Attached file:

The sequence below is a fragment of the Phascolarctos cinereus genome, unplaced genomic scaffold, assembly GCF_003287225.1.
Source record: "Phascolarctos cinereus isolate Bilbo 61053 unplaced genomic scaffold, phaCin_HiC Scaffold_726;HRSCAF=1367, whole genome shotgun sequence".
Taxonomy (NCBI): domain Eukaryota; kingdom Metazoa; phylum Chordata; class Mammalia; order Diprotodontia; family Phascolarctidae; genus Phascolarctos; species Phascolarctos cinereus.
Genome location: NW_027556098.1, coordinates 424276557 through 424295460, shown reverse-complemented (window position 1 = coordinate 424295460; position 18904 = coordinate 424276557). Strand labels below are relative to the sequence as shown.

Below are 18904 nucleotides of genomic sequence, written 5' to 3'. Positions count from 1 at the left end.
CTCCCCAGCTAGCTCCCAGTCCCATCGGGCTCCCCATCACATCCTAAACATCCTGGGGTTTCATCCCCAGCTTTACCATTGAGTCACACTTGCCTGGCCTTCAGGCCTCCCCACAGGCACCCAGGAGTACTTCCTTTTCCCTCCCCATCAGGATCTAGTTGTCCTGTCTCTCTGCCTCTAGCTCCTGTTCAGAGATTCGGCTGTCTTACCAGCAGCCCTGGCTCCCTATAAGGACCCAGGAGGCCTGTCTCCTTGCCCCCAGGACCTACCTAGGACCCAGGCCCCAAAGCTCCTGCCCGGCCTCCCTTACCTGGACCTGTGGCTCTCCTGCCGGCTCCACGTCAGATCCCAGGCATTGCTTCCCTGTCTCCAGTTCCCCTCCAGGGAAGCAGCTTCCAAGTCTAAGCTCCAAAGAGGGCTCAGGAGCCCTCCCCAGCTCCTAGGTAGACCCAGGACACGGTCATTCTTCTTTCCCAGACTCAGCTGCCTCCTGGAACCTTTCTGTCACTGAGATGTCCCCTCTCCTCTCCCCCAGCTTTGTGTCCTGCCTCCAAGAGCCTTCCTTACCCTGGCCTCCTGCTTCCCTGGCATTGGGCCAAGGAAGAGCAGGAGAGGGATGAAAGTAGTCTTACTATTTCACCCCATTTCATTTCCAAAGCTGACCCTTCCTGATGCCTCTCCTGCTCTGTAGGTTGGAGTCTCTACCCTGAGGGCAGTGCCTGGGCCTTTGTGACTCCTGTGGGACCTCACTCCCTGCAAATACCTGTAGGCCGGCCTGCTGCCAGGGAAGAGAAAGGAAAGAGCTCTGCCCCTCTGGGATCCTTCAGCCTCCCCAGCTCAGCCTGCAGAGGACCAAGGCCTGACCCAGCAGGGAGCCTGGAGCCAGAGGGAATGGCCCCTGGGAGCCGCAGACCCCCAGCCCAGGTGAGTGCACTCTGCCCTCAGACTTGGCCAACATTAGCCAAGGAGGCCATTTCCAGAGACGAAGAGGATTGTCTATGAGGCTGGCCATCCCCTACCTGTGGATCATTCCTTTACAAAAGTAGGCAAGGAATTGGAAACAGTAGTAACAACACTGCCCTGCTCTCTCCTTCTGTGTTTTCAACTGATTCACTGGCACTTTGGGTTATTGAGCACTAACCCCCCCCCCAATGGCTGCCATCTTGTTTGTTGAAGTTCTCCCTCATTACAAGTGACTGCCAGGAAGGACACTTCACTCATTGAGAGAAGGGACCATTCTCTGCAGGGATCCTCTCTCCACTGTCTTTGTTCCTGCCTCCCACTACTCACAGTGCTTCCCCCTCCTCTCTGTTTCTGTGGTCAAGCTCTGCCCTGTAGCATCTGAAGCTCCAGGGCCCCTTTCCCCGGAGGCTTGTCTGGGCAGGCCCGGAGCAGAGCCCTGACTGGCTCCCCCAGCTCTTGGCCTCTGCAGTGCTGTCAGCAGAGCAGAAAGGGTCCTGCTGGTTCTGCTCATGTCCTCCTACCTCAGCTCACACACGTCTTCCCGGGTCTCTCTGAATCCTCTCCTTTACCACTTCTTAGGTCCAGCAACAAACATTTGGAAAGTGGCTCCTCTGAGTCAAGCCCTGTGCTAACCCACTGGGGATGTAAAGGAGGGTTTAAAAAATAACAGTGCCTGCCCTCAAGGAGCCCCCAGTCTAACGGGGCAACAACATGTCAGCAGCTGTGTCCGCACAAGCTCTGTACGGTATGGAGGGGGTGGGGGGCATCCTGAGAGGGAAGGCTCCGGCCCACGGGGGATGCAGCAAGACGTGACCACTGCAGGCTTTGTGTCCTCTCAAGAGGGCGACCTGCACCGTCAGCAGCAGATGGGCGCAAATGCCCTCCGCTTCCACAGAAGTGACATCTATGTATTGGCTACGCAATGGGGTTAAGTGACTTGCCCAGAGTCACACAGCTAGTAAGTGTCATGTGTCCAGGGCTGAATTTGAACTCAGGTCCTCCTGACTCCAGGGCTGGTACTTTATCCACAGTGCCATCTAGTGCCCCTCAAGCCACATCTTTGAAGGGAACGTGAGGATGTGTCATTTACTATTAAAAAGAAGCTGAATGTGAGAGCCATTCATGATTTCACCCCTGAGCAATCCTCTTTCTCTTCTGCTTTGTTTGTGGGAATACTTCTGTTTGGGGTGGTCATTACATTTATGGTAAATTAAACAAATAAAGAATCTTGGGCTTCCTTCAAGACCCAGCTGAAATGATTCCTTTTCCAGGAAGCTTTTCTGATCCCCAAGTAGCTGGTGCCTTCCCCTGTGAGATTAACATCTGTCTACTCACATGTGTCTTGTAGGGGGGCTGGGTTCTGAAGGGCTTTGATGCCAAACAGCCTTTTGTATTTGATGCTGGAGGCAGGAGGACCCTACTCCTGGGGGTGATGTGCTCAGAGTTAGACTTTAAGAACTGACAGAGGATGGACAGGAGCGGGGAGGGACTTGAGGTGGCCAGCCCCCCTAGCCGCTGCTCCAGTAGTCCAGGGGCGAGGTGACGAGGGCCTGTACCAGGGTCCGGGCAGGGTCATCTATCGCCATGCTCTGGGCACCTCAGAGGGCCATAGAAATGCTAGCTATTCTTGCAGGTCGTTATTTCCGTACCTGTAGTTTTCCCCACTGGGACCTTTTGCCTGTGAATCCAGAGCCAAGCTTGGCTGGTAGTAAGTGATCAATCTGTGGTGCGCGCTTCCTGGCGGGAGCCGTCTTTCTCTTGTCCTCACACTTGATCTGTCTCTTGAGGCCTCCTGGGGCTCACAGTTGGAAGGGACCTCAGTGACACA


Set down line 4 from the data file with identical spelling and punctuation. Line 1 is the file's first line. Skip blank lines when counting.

Genome location: NW_027556098.1, coordinates 424276557 through 424295460, shown reverse-complemented (window position 1 = coordinate 424295460; position 18904 = coordinate 424276557). Strand labels below are relative to the sequence as shown.